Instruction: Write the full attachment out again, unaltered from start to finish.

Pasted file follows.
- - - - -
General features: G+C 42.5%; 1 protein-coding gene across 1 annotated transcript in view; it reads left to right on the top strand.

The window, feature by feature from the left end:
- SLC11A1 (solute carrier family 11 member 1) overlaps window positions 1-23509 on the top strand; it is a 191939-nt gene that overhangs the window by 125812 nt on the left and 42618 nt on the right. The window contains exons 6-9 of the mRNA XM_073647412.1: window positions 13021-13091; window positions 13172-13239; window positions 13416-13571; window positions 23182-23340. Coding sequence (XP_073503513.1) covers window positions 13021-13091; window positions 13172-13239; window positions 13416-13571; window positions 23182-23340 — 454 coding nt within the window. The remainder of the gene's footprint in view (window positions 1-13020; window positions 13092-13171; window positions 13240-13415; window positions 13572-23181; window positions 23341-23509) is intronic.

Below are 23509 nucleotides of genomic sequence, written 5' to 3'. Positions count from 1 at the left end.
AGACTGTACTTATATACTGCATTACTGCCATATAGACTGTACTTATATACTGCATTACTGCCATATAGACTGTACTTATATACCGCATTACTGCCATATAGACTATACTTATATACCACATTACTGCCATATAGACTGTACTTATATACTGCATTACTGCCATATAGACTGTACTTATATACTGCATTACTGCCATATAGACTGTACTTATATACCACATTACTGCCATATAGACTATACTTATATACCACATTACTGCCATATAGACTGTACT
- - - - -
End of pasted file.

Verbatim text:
General features: G+C 42.5%; 1 protein-coding gene across 1 annotated transcript in view; it reads left to right on the top strand.

The window, feature by feature from the left end:
- SLC11A1 (solute carrier family 11 member 1) overlaps window positions 1-23509 on the top strand; it is a 191939-nt gene that overhangs the window by 125812 nt on the left and 42618 nt on the right. The window contains exons 6-9 of the mRNA XM_073647412.1: window positions 13021-13091; window positions 13172-13239; window positions 13416-13571; window positions 23182-23340. Coding sequence (XP_073503513.1) covers window positions 13021-13091; window positions 13172-13239; window positions 13416-13571; window positions 23182-23340 — 454 coding nt within the window. The remainder of the gene's footprint in view (window positions 1-13020; window positions 13092-13171; window positions 13240-13415; window positions 13572-23181; window positions 23341-23509) is intronic.

Below are 23509 nucleotides of genomic sequence, written 5' to 3'. Positions count from 1 at the left end.
AGACTGTACTTATATACTGCATTACTGCCATATAGACTGTACTTATATACTGCATTACTGCCATATAGACTGTACTTATATACCGCATTACTGCCATATAGACTATACTTATATACCACATTACTGCCATATAGACTGTACTTATATACTGCATTACTGCCATATAGACTGTACTTATATACTGCATTACTGCCATATAGACTGTACTTATATACCACATTACTGCCATATAGACTATACTTATATACCACATTACTGCCATATAGACTGTACT